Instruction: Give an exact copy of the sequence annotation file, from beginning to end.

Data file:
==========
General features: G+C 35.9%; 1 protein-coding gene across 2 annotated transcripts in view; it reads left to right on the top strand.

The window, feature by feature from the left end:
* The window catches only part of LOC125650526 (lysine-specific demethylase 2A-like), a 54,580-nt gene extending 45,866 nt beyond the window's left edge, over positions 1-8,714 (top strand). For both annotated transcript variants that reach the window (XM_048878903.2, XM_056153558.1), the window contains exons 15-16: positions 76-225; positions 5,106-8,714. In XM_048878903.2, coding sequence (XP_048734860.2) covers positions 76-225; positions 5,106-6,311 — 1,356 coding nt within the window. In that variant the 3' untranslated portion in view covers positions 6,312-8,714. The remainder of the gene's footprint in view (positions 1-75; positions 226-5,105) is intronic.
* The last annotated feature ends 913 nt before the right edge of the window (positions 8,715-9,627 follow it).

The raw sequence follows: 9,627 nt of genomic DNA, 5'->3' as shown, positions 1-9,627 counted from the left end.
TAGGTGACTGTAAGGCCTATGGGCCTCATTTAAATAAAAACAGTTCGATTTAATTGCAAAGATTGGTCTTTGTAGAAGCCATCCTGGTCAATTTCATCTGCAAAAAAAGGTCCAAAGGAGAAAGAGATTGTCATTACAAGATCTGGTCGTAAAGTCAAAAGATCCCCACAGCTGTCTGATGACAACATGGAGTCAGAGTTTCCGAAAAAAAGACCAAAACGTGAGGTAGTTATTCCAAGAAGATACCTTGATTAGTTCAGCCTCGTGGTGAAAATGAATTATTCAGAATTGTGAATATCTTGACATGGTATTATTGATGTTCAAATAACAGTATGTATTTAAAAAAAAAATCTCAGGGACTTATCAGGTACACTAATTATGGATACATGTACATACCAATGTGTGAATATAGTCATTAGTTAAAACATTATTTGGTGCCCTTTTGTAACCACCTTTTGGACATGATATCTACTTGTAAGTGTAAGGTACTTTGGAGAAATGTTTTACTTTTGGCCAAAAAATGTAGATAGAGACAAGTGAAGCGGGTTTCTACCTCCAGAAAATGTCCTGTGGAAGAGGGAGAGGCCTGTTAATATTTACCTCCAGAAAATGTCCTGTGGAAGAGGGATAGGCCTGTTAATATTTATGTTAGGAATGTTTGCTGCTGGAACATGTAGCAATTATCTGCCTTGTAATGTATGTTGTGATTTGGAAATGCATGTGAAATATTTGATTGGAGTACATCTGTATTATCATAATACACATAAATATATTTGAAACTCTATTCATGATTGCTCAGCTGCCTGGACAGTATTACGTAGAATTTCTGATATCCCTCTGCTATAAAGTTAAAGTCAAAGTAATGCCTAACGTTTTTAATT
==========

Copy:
General features: G+C 35.9%; 1 protein-coding gene across 2 annotated transcripts in view; it reads left to right on the top strand.

The window, feature by feature from the left end:
* The window catches only part of LOC125650526 (lysine-specific demethylase 2A-like), a 54,580-nt gene extending 45,866 nt beyond the window's left edge, over positions 1-8,714 (top strand). For both annotated transcript variants that reach the window (XM_048878903.2, XM_056153558.1), the window contains exons 15-16: positions 76-225; positions 5,106-8,714. In XM_048878903.2, coding sequence (XP_048734860.2) covers positions 76-225; positions 5,106-6,311 — 1,356 coding nt within the window. In that variant the 3' untranslated portion in view covers positions 6,312-8,714. The remainder of the gene's footprint in view (positions 1-75; positions 226-5,105) is intronic.
* The last annotated feature ends 913 nt before the right edge of the window (positions 8,715-9,627 follow it).

The raw sequence follows: 9,627 nt of genomic DNA, 5'->3' as shown, positions 1-9,627 counted from the left end.
TAGGTGACTGTAAGGCCTATGGGCCTCATTTAAATAAAAACAGTTCGATTTAATTGCAAAGATTGGTCTTTGTAGAAGCCATCCTGGTCAATTTCATCTGCAAAAAAAGGTCCAAAGGAGAAAGAGATTGTCATTACAAGATCTGGTCGTAAAGTCAAAAGATCCCCACAGCTGTCTGATGACAACATGGAGTCAGAGTTTCCGAAAAAAAGACCAAAACGTGAGGTAGTTATTCCAAGAAGATACCTTGATTAGTTCAGCCTCGTGGTGAAAATGAATTATTCAGAATTGTGAATATCTTGACATGGTATTATTGATGTTCAAATAACAGTATGTATTTAAAAAAAAAATCTCAGGGACTTATCAGGTACACTAATTATGGATACATGTACATACCAATGTGTGAATATAGTCATTAGTTAAAACATTATTTGGTGCCCTTTTGTAACCACCTTTTGGACATGATATCTACTTGTAAGTGTAAGGTACTTTGGAGAAATGTTTTACTTTTGGCCAAAAAATGTAGATAGAGACAAGTGAAGCGGGTTTCTACCTCCAGAAAATGTCCTGTGGAAGAGGGAGAGGCCTGTTAATATTTACCTCCAGAAAATGTCCTGTGGAAGAGGGATAGGCCTGTTAATATTTATGTTAGGAATGTTTGCTGCTGGAACATGTAGCAATTATCTGCCTTGTAATGTATGTTGTGATTTGGAAATGCATGTGAAATATTTGATTGGAGTACATCTGTATTATCATAATACACATAAATATATTTGAAACTCTATTCATGATTGCTCAGCTGCCTGGACAGTATTACGTAGAATTTCTGATATCCCTCTGCTATAAAGTTAAAGTCAAAGTAATGCCTAACGTTTTTAATT